Abbott and Costello’s iconic comedy routine, “Who’s on first,” seems a useful metaphor to me
as I begin my ministry as your interim rector here at St. Paul’s. It is good to be here and I am grateful for your welcome and hospitality. The name tags are an outward sign of God’s grace!
I’m beginning to learn who’s who around here— endeavoring to remember your names, the web of relationships within the St. Paul’s family, the scope and focus of your ministries and
your history and lore. Eventually, I will get it all straight in my head, unlike Abbott and Costello.
I anticipate that we will have many moments of joy and laughter along the way as we love and serve God and our neighbor. While Abbott and Costello’s shtick may be funny, it also serves to remind us of the importance of communication— open, honest, transparent communication lies at the heart of healthy, lifegiving relationships between people and within communities like the church. St. Paul’s new web site is a great resource for enhancing communication. If you haven’t seen it, check it out now at https://spechurch.com. I want to commend Julie Martin and her team (Bob Crafts, Ann O’dell, Bryce O’dell Jenny Callison, Sarah Johnson, Steve Martin, Celia Blalock, Carl Samet, Adam Pierce, and Spencer Weig) for the design and implementation of this new site. It is phenomenal, attractive, and easy to use. Want to know what is happening at St. Paul’s? Click on the website, explore the ministries and activities you might want to join, and make weekly worship a priority in your faith journey.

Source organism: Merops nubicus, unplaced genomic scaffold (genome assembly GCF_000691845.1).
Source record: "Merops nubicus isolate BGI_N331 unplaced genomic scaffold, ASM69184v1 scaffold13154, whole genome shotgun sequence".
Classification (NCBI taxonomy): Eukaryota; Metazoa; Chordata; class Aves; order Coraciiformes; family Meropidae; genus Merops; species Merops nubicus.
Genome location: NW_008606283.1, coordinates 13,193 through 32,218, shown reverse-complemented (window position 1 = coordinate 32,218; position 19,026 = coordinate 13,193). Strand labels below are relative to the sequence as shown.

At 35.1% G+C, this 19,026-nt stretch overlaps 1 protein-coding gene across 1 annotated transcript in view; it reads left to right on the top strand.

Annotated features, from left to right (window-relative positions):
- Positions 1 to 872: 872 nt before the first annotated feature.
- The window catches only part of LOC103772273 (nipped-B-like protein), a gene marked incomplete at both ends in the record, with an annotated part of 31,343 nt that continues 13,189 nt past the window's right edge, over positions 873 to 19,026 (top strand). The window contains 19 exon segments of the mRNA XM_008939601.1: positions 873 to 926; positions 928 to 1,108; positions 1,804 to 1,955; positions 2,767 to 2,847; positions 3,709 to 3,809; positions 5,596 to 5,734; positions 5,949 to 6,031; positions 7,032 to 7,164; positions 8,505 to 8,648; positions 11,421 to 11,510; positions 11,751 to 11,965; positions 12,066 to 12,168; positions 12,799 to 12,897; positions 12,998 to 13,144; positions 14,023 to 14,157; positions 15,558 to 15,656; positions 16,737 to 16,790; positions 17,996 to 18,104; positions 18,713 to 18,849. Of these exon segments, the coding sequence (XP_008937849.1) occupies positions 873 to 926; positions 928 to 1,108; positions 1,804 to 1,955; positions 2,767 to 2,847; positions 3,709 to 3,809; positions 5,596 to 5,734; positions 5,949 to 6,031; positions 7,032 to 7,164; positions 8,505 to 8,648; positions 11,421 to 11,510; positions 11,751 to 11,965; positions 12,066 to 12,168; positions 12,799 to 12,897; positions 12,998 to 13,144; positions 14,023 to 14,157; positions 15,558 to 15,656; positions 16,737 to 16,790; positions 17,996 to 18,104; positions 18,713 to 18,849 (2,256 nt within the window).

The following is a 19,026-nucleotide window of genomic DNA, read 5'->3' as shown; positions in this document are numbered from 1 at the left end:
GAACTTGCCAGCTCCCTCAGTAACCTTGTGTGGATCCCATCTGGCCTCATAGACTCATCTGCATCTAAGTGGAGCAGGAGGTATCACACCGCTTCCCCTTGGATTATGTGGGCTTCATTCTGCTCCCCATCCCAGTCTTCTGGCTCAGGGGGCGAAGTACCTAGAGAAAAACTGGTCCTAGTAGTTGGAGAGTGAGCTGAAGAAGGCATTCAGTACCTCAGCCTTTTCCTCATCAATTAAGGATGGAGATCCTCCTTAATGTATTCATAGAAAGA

On the website, e-news blasts, in bulletin and church announcements, and in all communications available to us, we will keep you informed about COVID-19 and the ways it impacts our life at St. Paul’s. There is much anxiety, uncertainty, and in some cases, panic about COVID-19. The Very Reverend Steve Thomason is the Dean of St. Mark’s Cathedral in Seattle, Washington. He is also a physician. He writes, “you are much more at risk for contracting or transmitting the common flu virus than you are of coronavirus, and getting the flu vaccine will reduce the risk to you and others. In fact, you are statistically about 50 million times more likely to contract the flu right now than you are the coronavirus.” Of course, as he
suggests in his article, that can change.
Right now, I urge you to follow the advice of the CDC and the scientific community. If you are sick, stay home. Wash your hands properly and often. Refrain from shaking hands at the Peace, or when greeting the clergy if you feel more comfortable doing so. A bow or an elbow knock is an acceptable alternative and conveys as
much grace as touch. Care is taken in the handling of the bread and wine at Communion.
The clergy and Eucharistic ministers use hand sanitizers before touching the elements. Fortified wine is used and the chalice is carefully wiped which prevents germs. If you have concerns
about sipping from the common cup at Communion, refrain from intinction. Intinction presents the possibility of fingers dipping into the wine. If you do not want to share the common cup, the receiving bread alone is sufficient to receive the full grace of the sacrament.
We are diligent about best practices concerning food. Teresa Singer has composed a helpful letter regarding the safe preparation of food for parish functions.
Pray for healing and health for those infected by the virus. Pray for the scientific community as they work to develop a vaccine. Pray for a sense of calm and diligence as we deal with this challenge and take comfort in the fact that God’s power, working in us, can do infinitely more than we can ask or imagine.”